Archived files on the other hand are normally deleted from the source, e.g. your system disk or data drive. When archiving data, it is common to use a DVD, Blu-ray disc, or Magnetic Tape as storage media since these are cost-effective methods for storing a large amount of data that does not have to be accessed for long periods of time.


Sync is similar to File Backup because it is typically a data only backup, so no applications or system files. The primary goal of a sync job is to keep a source, typically your computer, and a destination, typically your external drive, synchronized at all times. There are some functional differences between the traditional backup and syncing which are important to be aware of when using sync.

Sync comes in two primary forms, 2-way sync and 1-way sync.

With a 2-way sync, changes made in one location will be applied to the synced files in the other location. This includes file deletions. If you modify or delete a file on the source, then that modification or deletion will happen on the destination. Similarly, if you modify or delete a file on the destination, then the modification or deletion will also be made on the source. This keeps the source and destination in sync with one another at all times, as long as the sync job is running.

With a 1-way sync, only changes made on the source location will be made on the destination, but unlike 2-way sync, changes made on the destination will not be applied to the source, and will likely be undone the next time the Sync job is run.

Some, but not all sync software allows you to keep archives and/or versions of previously changed or deleted files. It is important to know how the software behaves because the functionality may also vary depending on if you are using a 2-way sync vs a 1-way sync.


How often should I back up?

It depends on how often your data changes, and how important the data is. Depending on your workflow, you may choose to back up multiple times per day. If your files do not change very often, backing up once a week, or once a month may work better for you.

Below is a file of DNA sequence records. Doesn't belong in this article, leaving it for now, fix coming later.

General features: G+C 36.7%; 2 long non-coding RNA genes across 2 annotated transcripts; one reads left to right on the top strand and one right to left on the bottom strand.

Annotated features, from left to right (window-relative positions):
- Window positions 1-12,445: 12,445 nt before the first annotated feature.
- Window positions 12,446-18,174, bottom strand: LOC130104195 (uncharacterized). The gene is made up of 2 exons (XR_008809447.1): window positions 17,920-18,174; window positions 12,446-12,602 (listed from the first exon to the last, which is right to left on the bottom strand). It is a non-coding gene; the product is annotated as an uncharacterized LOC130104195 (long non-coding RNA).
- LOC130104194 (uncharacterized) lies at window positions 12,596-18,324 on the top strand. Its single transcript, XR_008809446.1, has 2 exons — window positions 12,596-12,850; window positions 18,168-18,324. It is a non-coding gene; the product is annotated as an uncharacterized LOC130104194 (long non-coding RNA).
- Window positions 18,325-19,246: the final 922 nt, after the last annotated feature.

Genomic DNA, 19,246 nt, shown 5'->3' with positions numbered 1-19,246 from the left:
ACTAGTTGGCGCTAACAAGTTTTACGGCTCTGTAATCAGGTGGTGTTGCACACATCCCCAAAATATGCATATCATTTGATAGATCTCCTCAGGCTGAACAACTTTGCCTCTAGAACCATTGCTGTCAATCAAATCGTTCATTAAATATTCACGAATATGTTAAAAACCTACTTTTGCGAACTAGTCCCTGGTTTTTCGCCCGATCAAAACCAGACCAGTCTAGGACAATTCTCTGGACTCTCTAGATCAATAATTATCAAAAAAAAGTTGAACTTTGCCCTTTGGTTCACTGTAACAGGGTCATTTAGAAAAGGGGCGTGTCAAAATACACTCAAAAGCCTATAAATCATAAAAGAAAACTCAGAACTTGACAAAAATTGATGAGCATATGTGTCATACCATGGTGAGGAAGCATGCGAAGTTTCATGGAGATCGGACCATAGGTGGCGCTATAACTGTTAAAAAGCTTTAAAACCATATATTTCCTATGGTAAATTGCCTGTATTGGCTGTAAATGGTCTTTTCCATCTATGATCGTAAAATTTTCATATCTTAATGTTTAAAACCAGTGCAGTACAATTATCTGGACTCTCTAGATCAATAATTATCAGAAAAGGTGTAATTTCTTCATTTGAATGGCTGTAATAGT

Which backup is the right one for me?

Only you can truly determine which is best for you as the optimal backup type varies from user to user. Most important is that you are backing up your data regularly, no matter which method you choose.


What are the complementary solutions Seagate and LaCie provide?

Seagate and LaCie offer complementary software with a portion of its drives. The features and functionality of the software depend on the following:

  • The age of the drive: the software that was offered with older drives is different than what comes with new drives.
  • The specific drive you purchased: features and functionality are dependent on the drive. Not all features are available for every drive.
  • The operating system: Seagate and LaCie only support macOS and Windows currently. The features and functionality differ between the operating systems you are using.
  • Seagate and LaCie branded drives will have different software offerings and with different functionality.


File Backup options (Data Only)

Many newer drives may include a Toolkit download and installation, older drives would have come with different software. Please find your drive on the correct support page to determine the supported software for your product:

For those who are interested in non-Seagate/LaCie options, both Windows and macOS provide file backup options built-in to the operating system.


Image/System Image

All Seagate external drives offer DiscWizard, which provides the option to create a complete image of your computer. For LaCie drives, you would need to use Apple Time Machine or Windows image feature to create a system image.